Friday, 16 March 2007

Building a Better World

The Development Data Group at the World Bank launched this very interesting and interactive online Millennium Development Goal (MDG) Atlas.

In case you are new to MDG, here’s a little info on it from its website:

At the Millennium Summit in September 2000 the largest gathering of world leaders in history adopted the UN Millennium Declaration, committing their nations to a new global partnership to reduce extreme poverty and setting out a series of time-bound targets, with a deadline of 2015, that have become known as the Millennium Development Goals.

The Millennium Development Goals (MDGs) are the world's time-bound and quantified targets for addressing extreme poverty in its many dimensions-income poverty, hunger, disease, lack of adequate shelter, and exclusion-while promoting gender equality, education, and environmental sustainability. They are also basic human rights-the rights of each person on the planet to health, education, shelter, and security.

Goal 1: Eradicate Extreme Hunger and Poverty

Goal 2: Achieve Universal Primary Education

Goal 3: Promote Gender Equality and Empower Women

Goal 4: Reduce Child Mortality

Goal 5: Improve Maternal Health

Goal 6: Combat HIV/AIDS, Malaria and other diseases

Goal 7: Ensure Environmental Sustainability

Goal 8: Develop a Global Partnership for Development

And the Millennium Project, set out to achieve the MDGs:

The Millennium Project was commissioned by the United Nations Secretary-General in 2002 to recommend a concrete action plan for the world to reverse the grinding poverty, hunger and disease affecting billions of people. Headed by Professor Jeffrey Sachs, the Millennium Project was an independent advisory body and presented its final report, Investing in Development: A Practical Plan to Achieve the Millennium Development Goals, to the Secretary-General in January 2005…

Investing in Development proposes straightforward solutions for meeting the Millennium Development Goals by the 2015 deadline. The world already has the technology and know-how to solve most of the problems faced in the poor countries. As of 2006, however, these solutions still had not been implemented at the needed scale. Investing in Development presents recommendations for doing so, through partnership between countries both rich and poor.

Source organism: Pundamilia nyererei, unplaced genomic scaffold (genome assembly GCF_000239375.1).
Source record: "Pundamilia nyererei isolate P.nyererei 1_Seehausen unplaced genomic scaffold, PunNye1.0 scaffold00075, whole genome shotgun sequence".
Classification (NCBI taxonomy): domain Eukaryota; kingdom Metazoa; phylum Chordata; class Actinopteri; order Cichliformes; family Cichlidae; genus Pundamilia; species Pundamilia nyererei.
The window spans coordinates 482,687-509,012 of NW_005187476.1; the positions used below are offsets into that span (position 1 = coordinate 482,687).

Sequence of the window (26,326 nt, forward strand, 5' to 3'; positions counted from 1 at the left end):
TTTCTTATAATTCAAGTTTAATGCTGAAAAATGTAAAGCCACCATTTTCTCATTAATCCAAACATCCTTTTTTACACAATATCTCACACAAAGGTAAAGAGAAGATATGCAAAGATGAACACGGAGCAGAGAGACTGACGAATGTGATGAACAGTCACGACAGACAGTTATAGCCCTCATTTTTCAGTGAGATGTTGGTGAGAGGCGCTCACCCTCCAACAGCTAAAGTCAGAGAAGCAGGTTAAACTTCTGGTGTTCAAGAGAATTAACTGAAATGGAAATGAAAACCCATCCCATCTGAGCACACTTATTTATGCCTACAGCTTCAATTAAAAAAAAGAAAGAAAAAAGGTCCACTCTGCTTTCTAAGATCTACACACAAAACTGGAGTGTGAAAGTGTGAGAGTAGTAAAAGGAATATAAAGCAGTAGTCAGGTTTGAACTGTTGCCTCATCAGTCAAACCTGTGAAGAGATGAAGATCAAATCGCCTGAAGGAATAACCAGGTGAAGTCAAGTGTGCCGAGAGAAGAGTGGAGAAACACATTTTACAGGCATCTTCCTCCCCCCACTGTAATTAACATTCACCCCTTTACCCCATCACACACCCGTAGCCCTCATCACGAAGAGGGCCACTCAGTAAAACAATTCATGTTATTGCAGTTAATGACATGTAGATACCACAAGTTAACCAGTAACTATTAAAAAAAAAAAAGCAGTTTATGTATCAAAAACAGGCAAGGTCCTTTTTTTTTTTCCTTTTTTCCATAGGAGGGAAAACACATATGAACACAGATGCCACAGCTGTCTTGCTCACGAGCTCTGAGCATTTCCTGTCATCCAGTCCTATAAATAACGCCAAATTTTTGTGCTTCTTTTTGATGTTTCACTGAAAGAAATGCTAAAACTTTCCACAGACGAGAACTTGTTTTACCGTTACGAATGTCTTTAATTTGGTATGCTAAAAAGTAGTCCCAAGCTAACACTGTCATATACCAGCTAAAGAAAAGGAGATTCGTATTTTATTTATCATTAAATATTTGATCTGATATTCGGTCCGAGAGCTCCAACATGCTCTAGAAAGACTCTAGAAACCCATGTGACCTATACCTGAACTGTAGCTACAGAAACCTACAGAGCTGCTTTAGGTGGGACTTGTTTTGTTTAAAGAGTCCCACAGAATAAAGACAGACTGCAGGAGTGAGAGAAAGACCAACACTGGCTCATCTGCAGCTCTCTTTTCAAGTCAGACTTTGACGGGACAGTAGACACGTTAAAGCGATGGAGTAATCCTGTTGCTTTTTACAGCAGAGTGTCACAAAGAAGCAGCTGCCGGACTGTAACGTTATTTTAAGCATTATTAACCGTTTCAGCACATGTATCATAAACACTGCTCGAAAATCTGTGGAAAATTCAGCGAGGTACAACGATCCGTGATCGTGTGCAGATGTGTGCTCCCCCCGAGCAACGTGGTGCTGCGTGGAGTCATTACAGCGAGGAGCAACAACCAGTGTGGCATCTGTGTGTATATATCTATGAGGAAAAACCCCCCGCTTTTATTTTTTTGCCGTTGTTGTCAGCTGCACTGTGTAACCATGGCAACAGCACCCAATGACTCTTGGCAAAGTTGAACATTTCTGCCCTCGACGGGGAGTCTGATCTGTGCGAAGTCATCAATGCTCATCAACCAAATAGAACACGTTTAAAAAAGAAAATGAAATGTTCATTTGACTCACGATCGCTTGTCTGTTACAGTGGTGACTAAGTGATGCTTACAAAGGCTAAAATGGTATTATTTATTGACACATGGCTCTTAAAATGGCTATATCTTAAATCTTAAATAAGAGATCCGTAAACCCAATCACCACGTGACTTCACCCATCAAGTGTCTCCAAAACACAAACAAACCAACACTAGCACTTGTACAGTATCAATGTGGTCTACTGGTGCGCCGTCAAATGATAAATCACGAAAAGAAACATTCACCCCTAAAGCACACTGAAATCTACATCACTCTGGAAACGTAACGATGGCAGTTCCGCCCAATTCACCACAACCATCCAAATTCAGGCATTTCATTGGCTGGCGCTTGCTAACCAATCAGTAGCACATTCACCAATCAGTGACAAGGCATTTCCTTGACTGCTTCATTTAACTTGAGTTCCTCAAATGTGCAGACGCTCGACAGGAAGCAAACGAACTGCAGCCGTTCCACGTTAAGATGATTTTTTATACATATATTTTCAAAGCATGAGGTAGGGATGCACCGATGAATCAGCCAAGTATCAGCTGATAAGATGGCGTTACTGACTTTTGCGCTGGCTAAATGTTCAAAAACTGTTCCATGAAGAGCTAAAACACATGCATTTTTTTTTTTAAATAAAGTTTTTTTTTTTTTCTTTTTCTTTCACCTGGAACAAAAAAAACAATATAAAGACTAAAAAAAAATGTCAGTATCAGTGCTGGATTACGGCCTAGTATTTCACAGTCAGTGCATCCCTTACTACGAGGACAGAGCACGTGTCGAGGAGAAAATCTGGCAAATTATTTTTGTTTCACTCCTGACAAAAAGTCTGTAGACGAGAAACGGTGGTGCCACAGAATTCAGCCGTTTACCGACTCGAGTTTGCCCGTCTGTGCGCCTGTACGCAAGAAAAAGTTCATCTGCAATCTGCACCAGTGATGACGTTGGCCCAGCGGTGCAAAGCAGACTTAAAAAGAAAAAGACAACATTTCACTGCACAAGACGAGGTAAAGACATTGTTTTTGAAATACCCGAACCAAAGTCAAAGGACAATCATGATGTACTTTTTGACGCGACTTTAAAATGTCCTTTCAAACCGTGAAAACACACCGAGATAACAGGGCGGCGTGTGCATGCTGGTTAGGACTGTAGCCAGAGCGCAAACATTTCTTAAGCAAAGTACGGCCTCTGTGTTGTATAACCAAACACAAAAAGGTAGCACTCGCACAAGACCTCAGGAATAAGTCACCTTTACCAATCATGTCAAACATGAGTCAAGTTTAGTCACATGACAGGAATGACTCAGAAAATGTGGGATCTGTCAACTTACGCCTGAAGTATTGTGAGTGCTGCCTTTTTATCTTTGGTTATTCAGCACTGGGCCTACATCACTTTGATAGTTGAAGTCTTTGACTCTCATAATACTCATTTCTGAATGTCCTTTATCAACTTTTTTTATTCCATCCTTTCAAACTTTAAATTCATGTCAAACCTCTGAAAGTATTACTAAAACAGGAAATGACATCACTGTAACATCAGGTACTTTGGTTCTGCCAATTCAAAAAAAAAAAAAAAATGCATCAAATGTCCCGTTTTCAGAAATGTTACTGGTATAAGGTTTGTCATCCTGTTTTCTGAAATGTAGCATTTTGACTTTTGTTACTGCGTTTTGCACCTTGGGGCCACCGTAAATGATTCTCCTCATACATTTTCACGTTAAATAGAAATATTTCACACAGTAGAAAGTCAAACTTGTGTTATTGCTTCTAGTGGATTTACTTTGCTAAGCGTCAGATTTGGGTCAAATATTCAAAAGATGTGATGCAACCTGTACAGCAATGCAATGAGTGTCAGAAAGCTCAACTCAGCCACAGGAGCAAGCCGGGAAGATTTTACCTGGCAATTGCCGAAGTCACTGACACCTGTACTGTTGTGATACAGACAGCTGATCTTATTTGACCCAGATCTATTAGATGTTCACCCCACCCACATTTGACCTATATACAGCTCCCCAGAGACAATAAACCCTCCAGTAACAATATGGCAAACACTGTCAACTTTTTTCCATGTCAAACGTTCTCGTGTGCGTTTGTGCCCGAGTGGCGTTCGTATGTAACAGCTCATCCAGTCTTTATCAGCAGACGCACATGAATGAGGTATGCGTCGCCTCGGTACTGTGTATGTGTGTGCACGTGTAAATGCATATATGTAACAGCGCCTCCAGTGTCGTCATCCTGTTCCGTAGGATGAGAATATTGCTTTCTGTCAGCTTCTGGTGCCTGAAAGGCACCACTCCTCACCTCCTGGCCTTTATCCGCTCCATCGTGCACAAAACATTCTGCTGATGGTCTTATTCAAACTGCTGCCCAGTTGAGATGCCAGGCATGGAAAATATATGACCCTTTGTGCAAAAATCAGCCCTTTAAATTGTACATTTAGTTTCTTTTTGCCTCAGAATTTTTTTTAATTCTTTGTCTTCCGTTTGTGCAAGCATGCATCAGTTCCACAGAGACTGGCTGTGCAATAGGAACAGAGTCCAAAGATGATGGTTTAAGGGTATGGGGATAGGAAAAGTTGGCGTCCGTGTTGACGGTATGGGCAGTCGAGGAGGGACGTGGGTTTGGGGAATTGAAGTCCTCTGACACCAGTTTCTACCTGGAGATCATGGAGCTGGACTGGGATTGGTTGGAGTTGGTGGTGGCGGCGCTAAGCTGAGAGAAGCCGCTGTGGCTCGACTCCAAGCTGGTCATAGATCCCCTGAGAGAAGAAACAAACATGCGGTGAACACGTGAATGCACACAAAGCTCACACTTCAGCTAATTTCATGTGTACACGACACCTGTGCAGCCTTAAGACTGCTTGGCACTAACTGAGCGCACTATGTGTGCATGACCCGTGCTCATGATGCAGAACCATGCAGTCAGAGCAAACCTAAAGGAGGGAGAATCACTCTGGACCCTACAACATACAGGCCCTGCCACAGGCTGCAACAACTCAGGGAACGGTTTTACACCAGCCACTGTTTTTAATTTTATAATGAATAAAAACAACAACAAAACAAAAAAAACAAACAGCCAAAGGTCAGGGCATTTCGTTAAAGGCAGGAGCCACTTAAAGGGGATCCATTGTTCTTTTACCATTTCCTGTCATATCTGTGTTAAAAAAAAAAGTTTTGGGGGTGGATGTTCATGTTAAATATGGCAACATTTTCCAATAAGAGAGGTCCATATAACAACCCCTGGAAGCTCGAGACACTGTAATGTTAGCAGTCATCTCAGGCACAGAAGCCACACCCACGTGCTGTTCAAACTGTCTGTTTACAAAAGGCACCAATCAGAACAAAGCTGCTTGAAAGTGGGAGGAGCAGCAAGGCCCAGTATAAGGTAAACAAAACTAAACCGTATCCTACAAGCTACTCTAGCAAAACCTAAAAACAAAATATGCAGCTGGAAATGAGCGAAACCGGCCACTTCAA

Back to the Atlas.

Each map on the site is interactive and supported by data tables, informative text, and charts in three languages: English, French, and Spanish. There is also an option to have a map resized according to relative size of countries in relation to the various MDGs, which provides a very interesting, instant and insightful perspective of the world beyond geography.

For example, this is a map of the world based on CO2 emission…

...and this is the world, resized based on CO2 emission and with added bar charts.

Explore the site – it is fun and informative (albeit in a geeky sort of way).


PS: For those who are interested, Dani Rodrik wrote a paper titled “Goodbye Washington Consensus, Hello Washington Confusion” which includes a short critique of Jeffery Sachs’ MDG plans (both are from Harvard), and of IMF and World Bank in general. Although a bit informal, this paper is very insightful and articulates how I think about economic policies too.


Anonymous said...

sounds exciting and thks for the info

TGIF..can't wait for the week-end to explore further


Anonymous said...

I am fighting poverty because I am gainfully employed.

Elanor said...

good that everyone is doing their part.

zcer said...

I read the Rodrik article “Goodbye Washington Consensus, Hello Washington Confusion” you linked to.

Although not an economist, I get the gist of the argument. It's methodology is quite like mine. How i approach philosophy and math in general.

Firstly, it's holistic, being well aware that well intended corrections can cascade to unforeseen and unintended consequences. Secondly, it's practical. Not in the sense that it totally ignores theory and goes about it in an ad-hoc fashion. But working within constraints of the situation. Thirdly, it goes one level above the argument and show show both sides are both right and both wrong in different aspects of the issue.

I remember you mentioned yourself being a centrist. Like Aristotle's golden mean. But i think, beyond the fact that your position lies between two extremes. The essence of being a centrist is that she recognizes that there is more than simply one dimension to any issue. Having so many variables however, the ideal solution tends toward the center.

I however not an extremist, am still an idealist. Not in the derogatory sense of the word. I believe there is an optimum, that is the best possible, although often not perfect. So instead of having many smaller stories instead of one grand narrative, i like to think there is just one grand narrative with many subplots or something like that. lol, this comment is tending to digress...

Anyway, this bodes well for countries experiencing poverty. I hope this shift of attitude gets reflected in practice.

Thanks for recommending the article.

Elanor said...

thanks for your comment zcer, by linking this to the centrist post, it prompted me with much introspection and made me think with greater clarity. will post on this maybe.

thanks again.